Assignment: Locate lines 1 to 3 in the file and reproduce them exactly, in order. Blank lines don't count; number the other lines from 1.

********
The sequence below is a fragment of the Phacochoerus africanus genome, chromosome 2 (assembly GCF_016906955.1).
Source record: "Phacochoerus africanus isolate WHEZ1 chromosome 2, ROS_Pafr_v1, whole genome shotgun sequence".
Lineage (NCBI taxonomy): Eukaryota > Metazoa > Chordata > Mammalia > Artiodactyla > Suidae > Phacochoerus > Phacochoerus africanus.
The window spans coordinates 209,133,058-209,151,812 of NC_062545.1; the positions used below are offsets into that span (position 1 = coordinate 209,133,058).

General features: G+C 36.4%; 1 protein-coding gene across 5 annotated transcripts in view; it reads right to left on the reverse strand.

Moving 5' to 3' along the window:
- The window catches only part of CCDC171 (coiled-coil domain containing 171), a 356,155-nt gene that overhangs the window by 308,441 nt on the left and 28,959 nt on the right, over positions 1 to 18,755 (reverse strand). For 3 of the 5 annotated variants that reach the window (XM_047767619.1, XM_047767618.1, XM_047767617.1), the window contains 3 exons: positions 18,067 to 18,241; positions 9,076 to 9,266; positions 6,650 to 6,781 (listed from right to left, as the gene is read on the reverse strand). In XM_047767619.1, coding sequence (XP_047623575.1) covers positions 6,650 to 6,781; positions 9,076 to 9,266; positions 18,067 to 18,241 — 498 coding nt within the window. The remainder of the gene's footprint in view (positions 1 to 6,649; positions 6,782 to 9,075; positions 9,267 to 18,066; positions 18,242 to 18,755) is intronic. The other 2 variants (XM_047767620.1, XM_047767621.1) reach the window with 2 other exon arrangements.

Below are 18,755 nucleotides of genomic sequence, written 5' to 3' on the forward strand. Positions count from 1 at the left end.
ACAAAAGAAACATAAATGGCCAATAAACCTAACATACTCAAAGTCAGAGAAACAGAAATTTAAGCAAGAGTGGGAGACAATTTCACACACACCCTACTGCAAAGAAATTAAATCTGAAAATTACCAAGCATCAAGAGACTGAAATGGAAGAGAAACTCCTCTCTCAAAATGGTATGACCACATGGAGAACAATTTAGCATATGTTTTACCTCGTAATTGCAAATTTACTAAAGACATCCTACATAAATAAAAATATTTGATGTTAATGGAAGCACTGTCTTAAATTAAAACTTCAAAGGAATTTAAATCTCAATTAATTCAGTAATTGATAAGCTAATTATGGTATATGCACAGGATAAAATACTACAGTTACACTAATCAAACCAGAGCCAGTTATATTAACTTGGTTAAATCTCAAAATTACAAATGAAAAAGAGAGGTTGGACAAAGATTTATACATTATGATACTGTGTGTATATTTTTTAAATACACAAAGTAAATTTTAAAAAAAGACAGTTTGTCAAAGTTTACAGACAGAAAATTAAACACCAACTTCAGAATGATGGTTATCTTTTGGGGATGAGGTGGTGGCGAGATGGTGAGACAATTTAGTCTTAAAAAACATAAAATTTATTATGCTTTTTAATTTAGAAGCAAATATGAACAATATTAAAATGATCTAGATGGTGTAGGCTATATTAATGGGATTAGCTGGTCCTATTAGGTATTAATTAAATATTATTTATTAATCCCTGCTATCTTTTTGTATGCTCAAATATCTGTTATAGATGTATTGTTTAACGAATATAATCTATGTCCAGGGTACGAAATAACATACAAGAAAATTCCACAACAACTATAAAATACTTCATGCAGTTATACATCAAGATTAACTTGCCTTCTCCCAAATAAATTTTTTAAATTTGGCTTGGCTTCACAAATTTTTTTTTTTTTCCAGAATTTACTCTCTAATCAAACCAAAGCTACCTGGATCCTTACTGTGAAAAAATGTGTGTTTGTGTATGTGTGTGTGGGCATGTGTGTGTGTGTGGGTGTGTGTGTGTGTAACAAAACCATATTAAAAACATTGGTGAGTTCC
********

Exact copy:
The sequence below is a fragment of the Phacochoerus africanus genome, chromosome 2 (assembly GCF_016906955.1).
Source record: "Phacochoerus africanus isolate WHEZ1 chromosome 2, ROS_Pafr_v1, whole genome shotgun sequence".
Lineage (NCBI taxonomy): Eukaryota > Metazoa > Chordata > Mammalia > Artiodactyla > Suidae > Phacochoerus > Phacochoerus africanus.